The steel steam trawler Benella was launched from the yard of John Lewis and Sons Ltd., Aberdeen (Yard No 213) on 20th October 1948. She measured 180.5′ x 30.1′ x 16.0′ and her tonnage was 666 gross tons, 235 net tons. She was powered by a triple expansion steam engine by J Lewis delivering 1050 indicated horse power. Built for the Active Steam Fishing Co Ltd she was sold three years later to the Newington Steam Trawling Co Ltd., Hull who changed her name to James Barrie registered in Hull H15.
On 26th March 1969 the James Barrie set off from Hull destined for the Icelandic fishing grounds. She was skippered by James Brocklesby who had a crew of twenty men aboard. By midnight on 27th she was off Rattray Head and a new bearing was set to take them towards Duncansby Head. By 5pm they were approaching Duncansby Head with the skipper on the bridge. As the end of his watch at 6:30 approached he placed the third hand Alexander Laing at the wheel with instructions to call him when they were abreast of Duncansby Head and went below. At 8:45 Laing saw a light ahead which he believed to be Duncansby Head and altered course to starboard intending to give the vessel more leeway to pass Duncansby Head. Soon after the James Barrie ran aground on Louther Skerry despite desperate attempts to avoid the rocks by placing the engines at full speed in reverse.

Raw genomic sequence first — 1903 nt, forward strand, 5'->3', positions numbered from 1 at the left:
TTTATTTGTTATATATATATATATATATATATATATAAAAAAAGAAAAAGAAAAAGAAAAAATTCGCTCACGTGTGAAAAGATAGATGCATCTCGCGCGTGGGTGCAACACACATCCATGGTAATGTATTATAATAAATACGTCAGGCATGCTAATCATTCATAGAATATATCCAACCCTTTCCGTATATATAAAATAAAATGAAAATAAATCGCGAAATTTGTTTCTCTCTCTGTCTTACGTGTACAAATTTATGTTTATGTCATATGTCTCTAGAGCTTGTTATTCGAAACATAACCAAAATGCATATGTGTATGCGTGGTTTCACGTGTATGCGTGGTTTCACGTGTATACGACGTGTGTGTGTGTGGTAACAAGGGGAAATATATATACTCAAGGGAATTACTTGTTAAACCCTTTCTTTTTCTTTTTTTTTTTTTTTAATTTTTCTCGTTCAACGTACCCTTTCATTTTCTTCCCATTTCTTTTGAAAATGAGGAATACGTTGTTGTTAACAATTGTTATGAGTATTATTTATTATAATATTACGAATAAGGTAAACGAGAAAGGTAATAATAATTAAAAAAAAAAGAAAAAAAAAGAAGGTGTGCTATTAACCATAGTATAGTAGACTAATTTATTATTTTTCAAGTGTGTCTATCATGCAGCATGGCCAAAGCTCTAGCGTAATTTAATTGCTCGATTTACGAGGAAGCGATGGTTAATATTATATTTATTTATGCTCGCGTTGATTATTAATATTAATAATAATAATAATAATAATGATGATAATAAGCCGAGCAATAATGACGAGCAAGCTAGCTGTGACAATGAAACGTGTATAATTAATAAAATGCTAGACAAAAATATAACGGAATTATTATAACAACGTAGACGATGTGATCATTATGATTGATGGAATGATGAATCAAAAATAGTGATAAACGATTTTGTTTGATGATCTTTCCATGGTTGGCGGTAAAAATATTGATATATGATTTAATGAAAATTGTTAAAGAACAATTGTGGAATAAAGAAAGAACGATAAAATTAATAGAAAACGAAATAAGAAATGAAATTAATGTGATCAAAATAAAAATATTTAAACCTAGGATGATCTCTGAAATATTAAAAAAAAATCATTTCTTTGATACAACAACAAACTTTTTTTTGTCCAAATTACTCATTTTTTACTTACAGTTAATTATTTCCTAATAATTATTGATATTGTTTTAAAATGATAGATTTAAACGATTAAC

However, the story of the wreck of the James Barrie does not finish there. Some efforts to refloat her were made but, at 06:30am on 29th March she floated off on the rising spring tide and was drifting south east in the current. A call to the Kirkwall lifeboat brought her to the drifting trawler which pulled alongside. The James Barrie was upright but down by the bow with the foot of the forecastle almost under water. They managed to rig a pump from the lifeboat and began to pump out the water from her but this had little effect so it was decided to try to tow her in to Orkney where more effective pumps could be attached. With some difficulty a line was attached and the lifeboat began to tow the James Barrie stern first towards Widewall Bay where they intended to beach her. However, as they passed Swona and entered Hoxa Sound, they encountered some rough water and, rolling badly in the swell, she finally succumbed and sank beneath the surface.
The wreck of the James Barrie lies in position 58° 48.757’N, 003° 02.296’W in 40 metres of water with a least depth clearance of 29 metres. She lies on her starboard side with the bows pointing south east and is still fairly in tact. The superstructure and bridge is still mostly in place and the engine is visible through the skylight openings. The stern section is also in tact rising from the shingle sand seabed.